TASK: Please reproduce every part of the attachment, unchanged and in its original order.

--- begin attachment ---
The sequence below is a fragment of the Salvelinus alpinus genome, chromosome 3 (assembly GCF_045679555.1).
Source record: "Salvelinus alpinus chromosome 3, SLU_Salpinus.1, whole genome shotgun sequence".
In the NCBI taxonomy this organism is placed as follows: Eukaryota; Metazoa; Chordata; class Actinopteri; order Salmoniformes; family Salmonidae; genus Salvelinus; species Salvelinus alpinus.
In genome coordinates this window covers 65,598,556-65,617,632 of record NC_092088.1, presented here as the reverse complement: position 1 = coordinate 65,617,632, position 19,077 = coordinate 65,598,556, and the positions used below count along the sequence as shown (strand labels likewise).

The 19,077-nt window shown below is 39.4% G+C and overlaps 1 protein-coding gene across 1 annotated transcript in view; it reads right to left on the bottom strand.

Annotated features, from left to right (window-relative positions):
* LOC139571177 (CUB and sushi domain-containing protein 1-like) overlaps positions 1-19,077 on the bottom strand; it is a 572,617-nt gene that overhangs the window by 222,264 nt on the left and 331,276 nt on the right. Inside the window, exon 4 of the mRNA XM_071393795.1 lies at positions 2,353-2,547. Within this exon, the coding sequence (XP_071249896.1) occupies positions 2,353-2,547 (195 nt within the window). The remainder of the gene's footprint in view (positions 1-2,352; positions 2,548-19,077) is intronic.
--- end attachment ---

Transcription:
The sequence below is a fragment of the Salvelinus alpinus genome, chromosome 3 (assembly GCF_045679555.1).
Source record: "Salvelinus alpinus chromosome 3, SLU_Salpinus.1, whole genome shotgun sequence".
In the NCBI taxonomy this organism is placed as follows: Eukaryota; Metazoa; Chordata; class Actinopteri; order Salmoniformes; family Salmonidae; genus Salvelinus; species Salvelinus alpinus.
In genome coordinates this window covers 65,598,556-65,617,632 of record NC_092088.1, presented here as the reverse complement: position 1 = coordinate 65,617,632, position 19,077 = coordinate 65,598,556, and the positions used below count along the sequence as shown (strand labels likewise).

The 19,077-nt window shown below is 39.4% G+C and overlaps 1 protein-coding gene across 1 annotated transcript in view; it reads right to left on the bottom strand.

Annotated features, from left to right (window-relative positions):
* LOC139571177 (CUB and sushi domain-containing protein 1-like) overlaps positions 1-19,077 on the bottom strand; it is a 572,617-nt gene that overhangs the window by 222,264 nt on the left and 331,276 nt on the right. Inside the window, exon 4 of the mRNA XM_071393795.1 lies at positions 2,353-2,547. Within this exon, the coding sequence (XP_071249896.1) occupies positions 2,353-2,547 (195 nt within the window). The remainder of the gene's footprint in view (positions 1-2,352; positions 2,548-19,077) is intronic.